So, Cisco is captured by the three Rogues and forced to rebuild their weapons . . . and make an entirely new one for Lisa Snart. While one might buy that Leonard Snart and Mick Rory might have all of the supplies they need to make their weapons -though, if that were the case, why would Snart need Cisco, when he knew his own weapon so well that he could take it apart and put it back together?! - the idea that Cisco could replicate from memory both weapons over the course of a single night and develop an alchemy gun is pretty ridiculous.

That ridiculous quality spreads into the next scene. The Snarts knock over the Santini mob casino and The Flash tries to stop them. Leonard extorts The Flash with the information that he has the two Ramons held hostage. Fine. But then Barry lets them go. At this point, Barry Allen has enough speed to be virtually invisible. There is no credible reason why Barry Allen doesn't run after the Snart's car, wait for it to stop at a house, then run in and get both captives out before Leonard and Lisa realize they were followed. Utterly ridiculous.

Fortunately, the episode gets better from that point on. In fact, as Cisco and his brother fight for their lives and Captain Cold extorts him for information on the identity of The Flash, the episode picks right up. The episode leads to a stalemate between The Flash and Captain Cold that is well-presented, while Cisco returns to S.T.A.R. Labs a credibly broken man, who is not about to look into the truth about Harrison Wells.

But, in reworking the day, the biggest problem comes from a lack of a scene in "Out Of Time." Near the climax of "Out Of Time," Dr. Snow calls Barry Allen and he brushes her off. As a result, Barry goes back in time without knowing that Cisco has been killed, that he and Snow came to suspect Harrison Wells and only knowing that Mason Bridge had an encrypted file on Wells about the disappearance of Simon Staggs. The problem, then, is that Barry does not have enough information to try to consciously save anyone or suspect Harrison Wells and in "Rogue Time," he does not make the important, inadverant, slip to Wells. I kept waiting for Barry to make some comment to Harrison Wells about Mason Bridge and his encrypted file. While "Rogue Time" has a delicious mirror image of the critical Wells/Cisco scene, what is entirely lacks is any reason Wells would even know of the existence of Mason Bridge! Barry Allen elminated the day that caused Harrison Wells to have any tracks to cover . . . so Wells had no reason to hunt Bridge in "Rogue Time." Moreover, because he didn't slip to Wells about Bridge's encrypted file, Barry had no reason to instantly suspect Wells at the peak of the episode!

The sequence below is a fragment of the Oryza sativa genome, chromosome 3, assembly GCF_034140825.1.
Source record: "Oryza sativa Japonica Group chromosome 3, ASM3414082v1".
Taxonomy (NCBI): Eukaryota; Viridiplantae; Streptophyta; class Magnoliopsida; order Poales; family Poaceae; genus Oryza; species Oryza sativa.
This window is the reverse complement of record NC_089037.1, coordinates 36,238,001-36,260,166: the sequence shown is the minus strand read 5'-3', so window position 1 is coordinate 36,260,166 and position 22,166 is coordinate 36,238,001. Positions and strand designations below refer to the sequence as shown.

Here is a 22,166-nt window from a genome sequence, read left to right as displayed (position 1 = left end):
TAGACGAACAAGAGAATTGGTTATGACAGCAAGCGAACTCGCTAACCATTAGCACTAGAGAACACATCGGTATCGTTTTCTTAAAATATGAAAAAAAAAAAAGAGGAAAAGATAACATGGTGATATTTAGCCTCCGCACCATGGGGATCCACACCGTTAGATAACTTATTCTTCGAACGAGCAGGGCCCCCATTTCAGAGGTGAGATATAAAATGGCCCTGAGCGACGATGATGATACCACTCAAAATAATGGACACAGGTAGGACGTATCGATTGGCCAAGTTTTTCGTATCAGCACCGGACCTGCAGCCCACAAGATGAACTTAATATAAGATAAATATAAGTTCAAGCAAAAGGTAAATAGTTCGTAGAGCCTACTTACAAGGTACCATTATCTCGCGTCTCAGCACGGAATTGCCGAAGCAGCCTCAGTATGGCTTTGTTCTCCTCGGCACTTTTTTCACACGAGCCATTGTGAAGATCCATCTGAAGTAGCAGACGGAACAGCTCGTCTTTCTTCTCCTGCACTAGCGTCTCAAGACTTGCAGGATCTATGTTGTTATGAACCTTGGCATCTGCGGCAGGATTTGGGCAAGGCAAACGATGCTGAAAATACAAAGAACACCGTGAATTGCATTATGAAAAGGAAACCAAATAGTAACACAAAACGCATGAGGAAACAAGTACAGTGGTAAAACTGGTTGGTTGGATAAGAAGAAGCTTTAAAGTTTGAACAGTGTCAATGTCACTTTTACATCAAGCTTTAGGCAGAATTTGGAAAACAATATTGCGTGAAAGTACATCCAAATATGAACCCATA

The only other issue is a character one. Dr. Caitlin Snow has been portrayed as asocial and somewhat socially awkward throughout the first season of The Flash. But, by "Rogue Time," it's hard for viewers not to be screaming at the screen "pick a lane!" Snow is explicitly in love with her fiance, Ronnie Raymond. Unfortunately, as news of a spin-off that will feature Victor Garber (and possibly Firestorm?) keeps breaking, The Flash seems to be painfully setting up for Snow and Raymond to break up as a way to explain why Snow will remain on The Flash and not go over to the spinoff. In "Rogue Time," she shows partnerish affections for both Cisco and Barry Allen (and this is not the first time). The result is a character who is somewhat annoying in her inconsistencies.

Still, this is one of Danielle Panabaker's better episodes as she plays Snow's bluff beautifully at the climax of "Rogue Time." In fact, beyond the plot and detail problems, the performances in "Rogue Time" are homogenously good (though there are no huge emotional moments required of the actors, like "Out Of Time" demanded). Peyton List does a fine job playing off Grant Gustin (The Flash), Carlos Valdes (Cisco), Dominic Purcell (Heat Wave) and Wentworth Miller (Leonard Snart).

Continuity and detail issues aside, the writers and producers of The Flash had pretty much run themselves into a corner with the prior episode and with "Rogue Time," they do the best they possibly can to right the listing ship.